NSQ is composed of 3 daemons:

  • nsqd is the daemon that receives, queues, and delivers messages to clients.

  • nsqlookupd is the daemon that manages topology information and provides an eventually consistent discovery service.

  • nsqadmin is a web UI to introspect the cluster in realtime (and perform various administrative tasks).

Data flow in NSQ is modeled as a tree of streams and consumers. A topic is a distinct stream of data. A channel is a logical grouping of consumers subscribed to a given topic.


A single nsqd can have many topics and each topic can have many channels. A channel receives a copy of all the messages for the topic, enabling multicast style delivery while each message on a channel is distributed amongst its subscribers, enabling load-balancing.

These primitives form a powerful framework for expressing a variety of simple and complex topologies.

For more information about the design of NSQ see the design doc.

Topics and Channels

Topics and channels, the core primitives of NSQ, best exemplify how the design of the system translates seamlessly to the features of Go.

Go’s channels (henceforth referred to as “go-chan” for disambiguation) are a natural way to express queues, thus an NSQ topic/channel, at its core, is just a buffered go-chan of Message pointers. The size of the buffer is equal to the --mem-queue-size configuration parameter.

After reading data off the wire, the act of publishing a message to a topic involves:

  1. instantiation of a Message struct (and allocation of the message body []byte)
  2. read-lock to get the Topic
  3. read-lock to check for the ability to publish
  4. send on a buffered go-chan

To get messages from a topic to its channels the topic cannot rely on typical go-chan receive semantics, because multiple goroutines receiving on a go-chan would distribute the messages while the desired end result is to copy each message to every channel (goroutine).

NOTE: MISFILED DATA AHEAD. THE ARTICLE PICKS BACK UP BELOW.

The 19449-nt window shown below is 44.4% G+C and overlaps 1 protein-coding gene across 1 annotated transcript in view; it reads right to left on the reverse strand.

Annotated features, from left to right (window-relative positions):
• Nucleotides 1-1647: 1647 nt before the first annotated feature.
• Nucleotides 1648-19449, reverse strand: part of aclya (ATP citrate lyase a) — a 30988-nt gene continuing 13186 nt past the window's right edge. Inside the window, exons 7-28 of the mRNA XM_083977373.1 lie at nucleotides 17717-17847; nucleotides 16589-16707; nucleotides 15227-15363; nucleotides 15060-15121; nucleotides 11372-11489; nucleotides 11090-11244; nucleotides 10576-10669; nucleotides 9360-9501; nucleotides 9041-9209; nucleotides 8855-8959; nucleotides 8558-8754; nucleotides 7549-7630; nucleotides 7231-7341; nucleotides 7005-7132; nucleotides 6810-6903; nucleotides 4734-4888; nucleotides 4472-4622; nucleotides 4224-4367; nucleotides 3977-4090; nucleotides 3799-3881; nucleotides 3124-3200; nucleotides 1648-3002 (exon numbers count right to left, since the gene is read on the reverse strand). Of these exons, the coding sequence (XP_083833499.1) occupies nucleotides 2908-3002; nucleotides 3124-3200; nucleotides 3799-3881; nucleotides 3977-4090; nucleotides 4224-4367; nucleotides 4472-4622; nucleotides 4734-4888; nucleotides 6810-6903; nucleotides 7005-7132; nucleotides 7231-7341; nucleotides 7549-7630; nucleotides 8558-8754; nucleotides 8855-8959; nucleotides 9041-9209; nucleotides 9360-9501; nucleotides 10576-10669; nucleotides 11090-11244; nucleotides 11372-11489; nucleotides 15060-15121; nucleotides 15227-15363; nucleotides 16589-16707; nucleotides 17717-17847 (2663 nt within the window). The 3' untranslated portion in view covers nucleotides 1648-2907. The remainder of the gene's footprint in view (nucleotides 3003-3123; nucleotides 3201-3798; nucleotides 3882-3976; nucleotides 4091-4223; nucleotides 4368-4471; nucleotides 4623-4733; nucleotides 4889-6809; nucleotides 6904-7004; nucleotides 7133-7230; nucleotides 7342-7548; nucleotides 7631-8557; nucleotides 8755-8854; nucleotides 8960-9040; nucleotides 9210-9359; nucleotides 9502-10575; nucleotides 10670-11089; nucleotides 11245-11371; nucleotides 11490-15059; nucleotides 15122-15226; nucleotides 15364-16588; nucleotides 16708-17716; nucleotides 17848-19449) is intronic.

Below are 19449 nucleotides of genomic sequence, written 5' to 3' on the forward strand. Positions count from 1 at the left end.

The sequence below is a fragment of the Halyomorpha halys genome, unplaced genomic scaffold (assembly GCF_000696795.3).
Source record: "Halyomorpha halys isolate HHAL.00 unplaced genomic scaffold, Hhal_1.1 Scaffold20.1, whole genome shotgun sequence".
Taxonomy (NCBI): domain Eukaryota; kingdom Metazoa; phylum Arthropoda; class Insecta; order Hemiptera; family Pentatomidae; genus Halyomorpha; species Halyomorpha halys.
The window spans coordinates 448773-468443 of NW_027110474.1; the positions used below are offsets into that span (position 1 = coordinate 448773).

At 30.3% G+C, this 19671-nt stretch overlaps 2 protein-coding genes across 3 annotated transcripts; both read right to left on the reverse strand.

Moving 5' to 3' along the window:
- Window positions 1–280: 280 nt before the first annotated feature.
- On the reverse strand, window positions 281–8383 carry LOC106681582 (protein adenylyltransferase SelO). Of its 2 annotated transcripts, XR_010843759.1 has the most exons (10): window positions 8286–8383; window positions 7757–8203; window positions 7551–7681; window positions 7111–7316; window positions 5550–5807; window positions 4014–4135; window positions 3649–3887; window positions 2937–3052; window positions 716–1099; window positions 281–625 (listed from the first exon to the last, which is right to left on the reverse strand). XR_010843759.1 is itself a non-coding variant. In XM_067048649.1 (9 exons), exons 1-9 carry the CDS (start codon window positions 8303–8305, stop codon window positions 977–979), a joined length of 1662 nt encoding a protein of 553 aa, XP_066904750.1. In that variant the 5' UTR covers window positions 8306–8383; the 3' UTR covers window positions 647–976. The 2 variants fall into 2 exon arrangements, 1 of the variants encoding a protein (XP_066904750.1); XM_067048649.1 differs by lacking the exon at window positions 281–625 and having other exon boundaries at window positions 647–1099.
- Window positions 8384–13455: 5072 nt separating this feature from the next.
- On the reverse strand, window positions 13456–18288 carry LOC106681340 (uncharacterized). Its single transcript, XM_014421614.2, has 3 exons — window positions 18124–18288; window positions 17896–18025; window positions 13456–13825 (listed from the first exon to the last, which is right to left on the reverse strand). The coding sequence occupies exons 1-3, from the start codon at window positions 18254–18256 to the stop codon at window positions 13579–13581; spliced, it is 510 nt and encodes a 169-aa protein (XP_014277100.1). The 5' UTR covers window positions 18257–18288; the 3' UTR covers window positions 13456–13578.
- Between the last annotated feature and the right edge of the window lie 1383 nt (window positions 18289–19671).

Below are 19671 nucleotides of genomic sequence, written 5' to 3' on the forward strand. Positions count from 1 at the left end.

Instead, each topic maintains 3 primary goroutines. The first one, called router, is responsible for reading newly published messages off the incoming go-chan and storing them in a queue (memory or disk).

The second one, called messagePump, is responsible for copying and pushing messages to channels as described above.

The third is responsible for DiskQueue IO and will be discussed later.

Channels are a little more complicated but share the underlying goal of exposing a single input and single output go-chan (to abstract away the fact that, internally, messages might be in memory or on disk):

queue goroutine

Additionally, each channel maintains 2 time-ordered priority queues responsible for deferred and in-flight message timeouts (and 2 accompanying goroutines for monitoring them).

Parallelization is improved by managing a per-channel data structure, rather than relying on the Go runtime’s global timer scheduler.

Note: Internally, the Go runtime uses a single priority queue and goroutine to manage timers. This supports (but is not limited to) the entirety of the time package. It normally obviates the need for a user-land time-ordered priority queue but it’s important to keep in mind that it’s a single data structure with a single lock, potentially impacting GOMAXPROCS > 1 performance. See runtime/time.go. (No longer true in go-1.10+)

Backend / DiskQueue

One of NSQ’s design goals is to bound the number of messages kept in memory. It does this by transparently writing message overflow to disk via DiskQueue (which owns the third primary goroutine for a topic or channel).

Since the memory queue is just a go-chan, it’s trivial to route messages to memory first, if possible, then fallback to disk:

for msg := range c.incomingMsgChan {
	select {
	case c.memoryMsgChan <- msg:
		err := WriteMessageToBackend(&msgBuf, msg, c.backend)